Institute for Justice and Democracy in Haiti

Human Rights Abuses in Haiti (UN)

From the United Nations General Assembly Human Rights Council Written statement submitted by the Women’s International League for Peace and Freedom (WILPF), a non-governmental organization in special consultative status. [gview file=””]

Half-Hour for Haiti : Haiti’s Forgotten Political Prisoners

June 6, 2007Half-Hour for Haiti: Haiti’s Forgotten Political PrisonersUpdate: Sorry we missed last week’s alert- we had a busy travel schedule. Our travels did bear some fruit: on May 22, Judge Abraham Gerges of New York threw out the favorable plea agreement for former Haitian death squad leader Emmanuel Constant and reinstated all charges against him. The judge based his decision on evidence submitted by The Center for Constitutional Rights, The Center for Justice & Accountability, and the Bureau des Avocats Internationaux on Constant’s human rights violations in Haiti. Judge Gerges called the Department of Homeland Security’s request for Constant to be sentenced to time-served (10 months) “a travesty.”  The judge noted that he had “received hundreds of faxes from various individuals.” So mesi anpil (thanks a lot) to everyone who pitched in on that! To read the decision, press […]

Haiti, We’re Sorry

By Deniece Alleyne LL.B Not that long ago I had the opportunity of speaking with some Haitian migrants who had been dropped off at various points around the island. I am fairly fluent in the French language and I wanted to interview them about their experiences as migrants generally and about their treatment in St. Kitts in particular. Their story was painful in its ordinariness. None had intended to come to St. Kitts but had been deceived by unscrupulous human traffickers to whom they had paid substantial sums. They were seeking relief; from hunger, homelessness and lack of opportunity. They were seeking a better life. Theirs was a story common to us here in St. Kitts and throughout the Caribbean. All of us either know persons or are persons who have migrated to other Caribbean countries, the USA, Canada or […]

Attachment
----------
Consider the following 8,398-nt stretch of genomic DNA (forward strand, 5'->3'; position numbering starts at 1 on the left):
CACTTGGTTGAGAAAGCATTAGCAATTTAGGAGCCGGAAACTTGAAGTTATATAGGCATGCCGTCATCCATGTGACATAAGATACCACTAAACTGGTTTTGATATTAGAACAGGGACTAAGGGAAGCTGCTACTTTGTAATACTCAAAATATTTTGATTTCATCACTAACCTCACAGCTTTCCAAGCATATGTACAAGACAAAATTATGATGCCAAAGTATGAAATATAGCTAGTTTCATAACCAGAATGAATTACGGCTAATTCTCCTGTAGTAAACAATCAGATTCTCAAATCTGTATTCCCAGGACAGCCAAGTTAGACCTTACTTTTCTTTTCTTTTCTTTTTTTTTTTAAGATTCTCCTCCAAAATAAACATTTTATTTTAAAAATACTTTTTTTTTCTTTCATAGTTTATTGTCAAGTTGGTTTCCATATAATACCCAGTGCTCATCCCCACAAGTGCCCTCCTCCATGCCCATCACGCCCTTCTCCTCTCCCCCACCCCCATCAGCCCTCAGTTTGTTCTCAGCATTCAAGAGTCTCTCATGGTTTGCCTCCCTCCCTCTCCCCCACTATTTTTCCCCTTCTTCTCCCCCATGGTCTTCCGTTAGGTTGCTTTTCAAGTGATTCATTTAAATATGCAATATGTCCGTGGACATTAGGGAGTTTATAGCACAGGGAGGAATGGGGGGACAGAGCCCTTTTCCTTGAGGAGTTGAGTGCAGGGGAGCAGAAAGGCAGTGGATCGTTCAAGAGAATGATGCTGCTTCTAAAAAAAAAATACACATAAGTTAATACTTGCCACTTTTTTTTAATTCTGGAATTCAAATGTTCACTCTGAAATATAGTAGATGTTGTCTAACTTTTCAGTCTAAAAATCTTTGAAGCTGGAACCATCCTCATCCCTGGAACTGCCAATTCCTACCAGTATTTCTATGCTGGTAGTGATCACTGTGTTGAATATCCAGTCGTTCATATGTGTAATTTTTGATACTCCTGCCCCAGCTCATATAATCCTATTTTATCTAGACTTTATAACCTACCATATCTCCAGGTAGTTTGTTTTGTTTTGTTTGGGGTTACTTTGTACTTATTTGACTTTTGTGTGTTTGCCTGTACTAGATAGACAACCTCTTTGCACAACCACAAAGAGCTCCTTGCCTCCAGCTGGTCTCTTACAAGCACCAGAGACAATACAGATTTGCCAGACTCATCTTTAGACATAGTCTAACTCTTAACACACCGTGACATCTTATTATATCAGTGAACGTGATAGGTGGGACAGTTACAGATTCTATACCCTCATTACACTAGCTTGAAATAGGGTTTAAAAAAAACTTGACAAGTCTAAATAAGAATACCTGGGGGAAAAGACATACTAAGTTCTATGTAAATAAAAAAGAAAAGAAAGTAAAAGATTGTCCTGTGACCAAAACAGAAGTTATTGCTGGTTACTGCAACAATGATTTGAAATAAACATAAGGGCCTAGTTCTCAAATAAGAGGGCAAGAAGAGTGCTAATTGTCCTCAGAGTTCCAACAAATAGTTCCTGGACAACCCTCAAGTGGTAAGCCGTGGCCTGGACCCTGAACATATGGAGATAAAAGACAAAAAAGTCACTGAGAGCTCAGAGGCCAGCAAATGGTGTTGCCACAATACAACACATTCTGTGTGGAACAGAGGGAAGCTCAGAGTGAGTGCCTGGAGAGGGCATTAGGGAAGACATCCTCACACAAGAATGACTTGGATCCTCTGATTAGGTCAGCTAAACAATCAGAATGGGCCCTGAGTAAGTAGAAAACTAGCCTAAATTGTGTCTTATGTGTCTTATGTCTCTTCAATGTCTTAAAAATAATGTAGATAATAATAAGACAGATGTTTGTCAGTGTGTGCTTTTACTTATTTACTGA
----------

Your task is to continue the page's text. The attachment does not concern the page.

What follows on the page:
Study: Miami Judges Far Less Likely to Grant Asylum (The Associated Press)

Associated Press staff MIAMI- Immigration judges here are far less likely to grant asylum to refugees than their peers in other major U.S. cities, a national study found. The study released this week by three law professors, two from Georgetown University and one from Temple University, found Miami’s 21 immigration judges granted 23 percent of the asylum requests before them. The national average was 40 percent. Those seeking asylum from Haiti fared even worse in Miami, according to the study, with 15 percent having their requests approved. The report’s authors called the findings troubling and noted remarkable variation in decisions, even among judges in the same court. “Whether an asylum applicant is able to live safely in the United States or is deported to a country in which he claims to fear persecution is very seriously influenced by a spin […]

Miami Judges Tougher on Asylum Cases (Miami Herald)

By Lesley Clark, Miami Herald Where asylum seekers live may play a role in whether they are allowed to stay in the United States, a study shows. Immigration judges in Miami are about half as likely on average to grant asylum to refugees as their peers in 14 other U.S. cities, according to a national study that identified ”amazing disparities” in the handling of immigration cases. The study, which analyzed 140,000 decisions by 225 immigration judges and took particular aim at the nation’s busiest courts, found that Miami’s 21 immigration judges on average granted 23 percent of the requests that came before them. The national rate was 40 percent. Haitian asylum seekers — the top nationality by volume in Miami — fared even worse: 15 percent were granted asylum, according to figures provided by one of the study’s authors. Asylum […]

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